Galati clearly knows this game. However, the production seems to favor the philosopher Beckett instead of the clown. While this forces us to contemplate our own mortality (isn’t this everyone’s ideal Friday night plan?), everything gets a little too mired in the existential muck. As bleak as it is, though, there is a ton of genius at work over at the Steppenwolf right now. It is well worth a glimpse, even if you also have to stare at your own imminent demise.

 
Rating: ★★★½
 

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REVIEW: The Lost Boys of Sudan (Victory Gardens Theatre)

Rhyming verse, didactic storytelling hinder production

 (from left) Leslie Ann Sheppard, Samuel G. Roberson, Jr., Namir Smallwood, Kenn E. Head, Ann Joseph, Adeoye, Latricia Sealy and Nambi E. Kelley.  Photo Credit: Liz Lauren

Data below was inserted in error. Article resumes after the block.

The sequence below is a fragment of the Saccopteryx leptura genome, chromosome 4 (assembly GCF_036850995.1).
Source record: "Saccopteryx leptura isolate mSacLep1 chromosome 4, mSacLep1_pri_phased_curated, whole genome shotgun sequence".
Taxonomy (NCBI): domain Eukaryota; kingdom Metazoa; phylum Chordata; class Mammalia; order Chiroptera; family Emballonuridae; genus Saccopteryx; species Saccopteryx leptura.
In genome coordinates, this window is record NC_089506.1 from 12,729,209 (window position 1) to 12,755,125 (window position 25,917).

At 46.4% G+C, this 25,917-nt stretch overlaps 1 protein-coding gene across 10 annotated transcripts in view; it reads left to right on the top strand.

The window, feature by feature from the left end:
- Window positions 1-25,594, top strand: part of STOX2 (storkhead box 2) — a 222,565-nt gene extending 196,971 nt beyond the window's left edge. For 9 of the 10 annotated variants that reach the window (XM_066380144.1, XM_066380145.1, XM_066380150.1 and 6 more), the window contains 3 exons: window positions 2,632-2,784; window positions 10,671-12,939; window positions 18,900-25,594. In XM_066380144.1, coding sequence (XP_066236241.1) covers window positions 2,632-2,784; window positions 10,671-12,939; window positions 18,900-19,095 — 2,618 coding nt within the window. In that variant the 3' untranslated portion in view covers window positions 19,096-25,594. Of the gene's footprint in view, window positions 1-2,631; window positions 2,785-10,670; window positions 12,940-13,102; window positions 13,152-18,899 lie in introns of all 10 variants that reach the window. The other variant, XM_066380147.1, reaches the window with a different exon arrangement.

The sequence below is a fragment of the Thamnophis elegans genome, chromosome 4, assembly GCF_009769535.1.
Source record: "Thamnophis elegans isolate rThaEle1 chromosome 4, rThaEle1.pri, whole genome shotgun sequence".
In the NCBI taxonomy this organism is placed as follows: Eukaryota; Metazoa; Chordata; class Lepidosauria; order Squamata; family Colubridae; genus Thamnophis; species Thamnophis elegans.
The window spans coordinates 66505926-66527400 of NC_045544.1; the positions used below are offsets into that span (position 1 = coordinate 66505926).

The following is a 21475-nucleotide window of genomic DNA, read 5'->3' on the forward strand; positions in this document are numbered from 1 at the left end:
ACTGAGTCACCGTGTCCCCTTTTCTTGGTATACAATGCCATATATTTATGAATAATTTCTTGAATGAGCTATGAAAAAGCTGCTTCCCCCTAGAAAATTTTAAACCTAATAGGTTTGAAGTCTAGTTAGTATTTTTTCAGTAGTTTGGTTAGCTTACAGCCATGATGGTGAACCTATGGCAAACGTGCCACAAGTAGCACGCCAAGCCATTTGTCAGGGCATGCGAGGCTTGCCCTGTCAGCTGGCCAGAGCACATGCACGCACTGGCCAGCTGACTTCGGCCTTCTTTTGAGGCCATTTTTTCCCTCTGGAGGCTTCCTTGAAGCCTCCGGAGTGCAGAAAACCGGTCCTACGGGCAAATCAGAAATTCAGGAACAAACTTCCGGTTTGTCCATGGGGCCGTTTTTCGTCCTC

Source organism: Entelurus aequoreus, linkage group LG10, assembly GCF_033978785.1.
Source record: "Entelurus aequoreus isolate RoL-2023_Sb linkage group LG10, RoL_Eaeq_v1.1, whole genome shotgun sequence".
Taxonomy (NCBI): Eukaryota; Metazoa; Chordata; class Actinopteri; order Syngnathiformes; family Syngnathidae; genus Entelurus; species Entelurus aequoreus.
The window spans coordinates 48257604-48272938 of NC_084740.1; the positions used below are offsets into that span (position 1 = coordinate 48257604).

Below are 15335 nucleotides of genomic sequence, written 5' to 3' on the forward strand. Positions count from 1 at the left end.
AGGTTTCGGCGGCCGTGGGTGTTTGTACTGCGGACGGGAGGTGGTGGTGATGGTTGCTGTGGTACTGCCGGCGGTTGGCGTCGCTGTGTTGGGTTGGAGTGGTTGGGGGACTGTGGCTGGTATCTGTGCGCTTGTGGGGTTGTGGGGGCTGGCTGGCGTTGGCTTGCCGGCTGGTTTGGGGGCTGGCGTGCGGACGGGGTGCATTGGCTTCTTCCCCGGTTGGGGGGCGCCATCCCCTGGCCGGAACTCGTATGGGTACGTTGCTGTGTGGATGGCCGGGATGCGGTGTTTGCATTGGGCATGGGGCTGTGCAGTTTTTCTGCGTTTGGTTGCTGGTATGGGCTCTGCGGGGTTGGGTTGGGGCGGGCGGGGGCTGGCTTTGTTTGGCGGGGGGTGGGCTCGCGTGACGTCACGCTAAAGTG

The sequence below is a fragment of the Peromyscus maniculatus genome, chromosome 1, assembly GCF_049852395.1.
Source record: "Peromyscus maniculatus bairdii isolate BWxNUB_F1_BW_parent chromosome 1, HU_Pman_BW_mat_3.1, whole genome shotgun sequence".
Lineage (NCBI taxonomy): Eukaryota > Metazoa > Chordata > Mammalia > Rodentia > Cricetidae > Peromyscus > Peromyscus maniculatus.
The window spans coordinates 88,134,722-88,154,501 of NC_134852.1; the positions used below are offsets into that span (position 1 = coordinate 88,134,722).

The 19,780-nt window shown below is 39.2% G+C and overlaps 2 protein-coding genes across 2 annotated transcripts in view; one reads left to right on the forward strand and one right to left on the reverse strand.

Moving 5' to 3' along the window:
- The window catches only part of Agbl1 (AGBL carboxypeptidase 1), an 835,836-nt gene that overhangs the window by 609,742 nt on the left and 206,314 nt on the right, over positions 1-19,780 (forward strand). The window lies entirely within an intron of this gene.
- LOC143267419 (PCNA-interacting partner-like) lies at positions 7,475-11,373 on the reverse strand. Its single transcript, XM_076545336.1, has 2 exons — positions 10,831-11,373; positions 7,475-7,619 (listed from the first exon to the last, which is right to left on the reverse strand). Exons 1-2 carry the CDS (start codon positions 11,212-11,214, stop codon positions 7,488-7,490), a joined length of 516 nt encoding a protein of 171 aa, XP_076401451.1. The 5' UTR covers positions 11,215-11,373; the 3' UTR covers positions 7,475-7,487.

Victory Gardens presents:
 
The Lost Boys of Sudan
 
Written by Lonnie Carter
Directed by
Jim Corti
at
Victory Gardens Biograph, 2433 Lincoln (map)
through April 25th (more info)

Reviewed by Oliver Sava

(from left) K-Gar Ollie (Leslie Ann Sheppard), A.I. Josh (Namir Smallwood) and T-Mac Sam (Samuel G. Roberson, Jr.) . Photo credit: Liz LaurenFrom the Sudanese desert to the frozen plains of Fargo, Lonnie Carter‘s The Lost Boys of Sudan is epic in scope. The story of three displaced Sudanese teenagers, the play uses the central plot of the boys’ search for a home as a stepping-stone to discussing such varied topics as religion, colonialism, and poaching – but Carter’s critiques often diminish the emotional intensity of the core relationship between the boys. The best parts of the play are when the boys are faced with the trials that come  from their circumstances: escaping crazed oil riggers, encountering twelve year old foot soldiers, boarding the plane to Fargo.  But the juxtaposition of this powerful storytelling versus generalized rants about the “Palinolithic age” only serve to derail the production.